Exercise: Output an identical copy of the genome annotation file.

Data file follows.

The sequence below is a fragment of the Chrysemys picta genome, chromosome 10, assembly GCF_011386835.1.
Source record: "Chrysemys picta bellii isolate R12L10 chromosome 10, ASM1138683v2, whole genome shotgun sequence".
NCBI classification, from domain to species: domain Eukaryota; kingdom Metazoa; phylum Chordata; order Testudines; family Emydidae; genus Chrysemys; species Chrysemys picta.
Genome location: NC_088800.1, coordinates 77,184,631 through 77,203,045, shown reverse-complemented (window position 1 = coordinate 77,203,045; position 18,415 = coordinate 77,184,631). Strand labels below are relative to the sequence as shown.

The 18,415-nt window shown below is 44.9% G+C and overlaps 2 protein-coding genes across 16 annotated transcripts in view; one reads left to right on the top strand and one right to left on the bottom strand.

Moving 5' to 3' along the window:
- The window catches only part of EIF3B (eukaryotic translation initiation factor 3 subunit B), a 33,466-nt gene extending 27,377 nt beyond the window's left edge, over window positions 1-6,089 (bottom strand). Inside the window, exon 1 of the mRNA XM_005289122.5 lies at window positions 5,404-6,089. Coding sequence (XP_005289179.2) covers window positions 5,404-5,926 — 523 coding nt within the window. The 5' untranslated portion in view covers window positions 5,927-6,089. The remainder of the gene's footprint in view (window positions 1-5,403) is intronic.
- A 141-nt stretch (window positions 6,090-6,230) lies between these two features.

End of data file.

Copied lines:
The sequence below is a fragment of the Chrysemys picta genome, chromosome 10, assembly GCF_011386835.1.
Source record: "Chrysemys picta bellii isolate R12L10 chromosome 10, ASM1138683v2, whole genome shotgun sequence".
NCBI classification, from domain to species: domain Eukaryota; kingdom Metazoa; phylum Chordata; order Testudines; family Emydidae; genus Chrysemys; species Chrysemys picta.
Genome location: NC_088800.1, coordinates 77,184,631 through 77,203,045, shown reverse-complemented (window position 1 = coordinate 77,203,045; position 18,415 = coordinate 77,184,631). Strand labels below are relative to the sequence as shown.

The 18,415-nt window shown below is 44.9% G+C and overlaps 2 protein-coding genes across 16 annotated transcripts in view; one reads left to right on the top strand and one right to left on the bottom strand.

Moving 5' to 3' along the window:
- The window catches only part of EIF3B (eukaryotic translation initiation factor 3 subunit B), a 33,466-nt gene extending 27,377 nt beyond the window's left edge, over window positions 1-6,089 (bottom strand). Inside the window, exon 1 of the mRNA XM_005289122.5 lies at window positions 5,404-6,089. Coding sequence (XP_005289179.2) covers window positions 5,404-5,926 — 523 coding nt within the window. The 5' untranslated portion in view covers window positions 5,927-6,089. The remainder of the gene's footprint in view (window positions 1-5,403) is intronic.
- A 141-nt stretch (window positions 6,090-6,230) lies between these two features.